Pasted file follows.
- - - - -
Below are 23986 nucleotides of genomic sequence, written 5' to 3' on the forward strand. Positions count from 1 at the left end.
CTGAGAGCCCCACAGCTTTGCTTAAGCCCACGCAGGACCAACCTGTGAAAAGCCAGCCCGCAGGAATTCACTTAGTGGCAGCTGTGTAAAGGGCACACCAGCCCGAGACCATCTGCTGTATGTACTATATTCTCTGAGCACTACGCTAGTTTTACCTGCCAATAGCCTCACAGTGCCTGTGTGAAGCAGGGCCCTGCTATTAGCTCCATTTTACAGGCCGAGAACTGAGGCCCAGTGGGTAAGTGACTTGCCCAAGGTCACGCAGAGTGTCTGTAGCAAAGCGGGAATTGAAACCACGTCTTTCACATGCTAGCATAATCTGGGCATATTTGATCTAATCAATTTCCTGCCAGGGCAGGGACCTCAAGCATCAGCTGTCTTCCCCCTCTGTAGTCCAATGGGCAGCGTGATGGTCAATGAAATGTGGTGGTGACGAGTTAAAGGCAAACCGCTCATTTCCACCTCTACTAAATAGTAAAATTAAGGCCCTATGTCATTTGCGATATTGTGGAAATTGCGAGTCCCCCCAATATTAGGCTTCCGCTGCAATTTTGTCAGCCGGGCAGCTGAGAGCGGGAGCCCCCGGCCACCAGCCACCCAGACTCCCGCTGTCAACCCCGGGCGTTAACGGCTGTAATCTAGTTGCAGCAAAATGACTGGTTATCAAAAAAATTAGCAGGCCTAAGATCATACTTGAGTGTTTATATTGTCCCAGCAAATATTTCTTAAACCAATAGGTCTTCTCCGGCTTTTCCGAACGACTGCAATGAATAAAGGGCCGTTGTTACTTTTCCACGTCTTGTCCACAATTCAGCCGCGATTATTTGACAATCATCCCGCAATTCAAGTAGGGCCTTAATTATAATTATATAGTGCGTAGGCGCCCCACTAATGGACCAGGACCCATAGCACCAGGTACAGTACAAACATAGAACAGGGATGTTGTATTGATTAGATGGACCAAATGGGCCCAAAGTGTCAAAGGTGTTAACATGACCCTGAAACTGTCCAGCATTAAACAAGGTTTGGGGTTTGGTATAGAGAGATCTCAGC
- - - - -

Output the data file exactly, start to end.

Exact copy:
Below are 23986 nucleotides of genomic sequence, written 5' to 3' on the forward strand. Positions count from 1 at the left end.
CTGAGAGCCCCACAGCTTTGCTTAAGCCCACGCAGGACCAACCTGTGAAAAGCCAGCCCGCAGGAATTCACTTAGTGGCAGCTGTGTAAAGGGCACACCAGCCCGAGACCATCTGCTGTATGTACTATATTCTCTGAGCACTACGCTAGTTTTACCTGCCAATAGCCTCACAGTGCCTGTGTGAAGCAGGGCCCTGCTATTAGCTCCATTTTACAGGCCGAGAACTGAGGCCCAGTGGGTAAGTGACTTGCCCAAGGTCACGCAGAGTGTCTGTAGCAAAGCGGGAATTGAAACCACGTCTTTCACATGCTAGCATAATCTGGGCATATTTGATCTAATCAATTTCCTGCCAGGGCAGGGACCTCAAGCATCAGCTGTCTTCCCCCTCTGTAGTCCAATGGGCAGCGTGATGGTCAATGAAATGTGGTGGTGACGAGTTAAAGGCAAACCGCTCATTTCCACCTCTACTAAATAGTAAAATTAAGGCCCTATGTCATTTGCGATATTGTGGAAATTGCGAGTCCCCCCAATATTAGGCTTCCGCTGCAATTTTGTCAGCCGGGCAGCTGAGAGCGGGAGCCCCCGGCCACCAGCCACCCAGACTCCCGCTGTCAACCCCGGGCGTTAACGGCTGTAATCTAGTTGCAGCAAAATGACTGGTTATCAAAAAAATTAGCAGGCCTAAGATCATACTTGAGTGTTTATATTGTCCCAGCAAATATTTCTTAAACCAATAGGTCTTCTCCGGCTTTTCCGAACGACTGCAATGAATAAAGGGCCGTTGTTACTTTTCCACGTCTTGTCCACAATTCAGCCGCGATTATTTGACAATCATCCCGCAATTCAAGTAGGGCCTTAATTATAATTATATAGTGCGTAGGCGCCCCACTAATGGACCAGGACCCATAGCACCAGGTACAGTACAAACATAGAACAGGGATGTTGTATTGATTAGATGGACCAAATGGGCCCAAAGTGTCAAAGGTGTTAACATGACCCTGAAACTGTCCAGCATTAAACAAGGTTTGGGGTTTGGTATAGAGAGATCTCAGC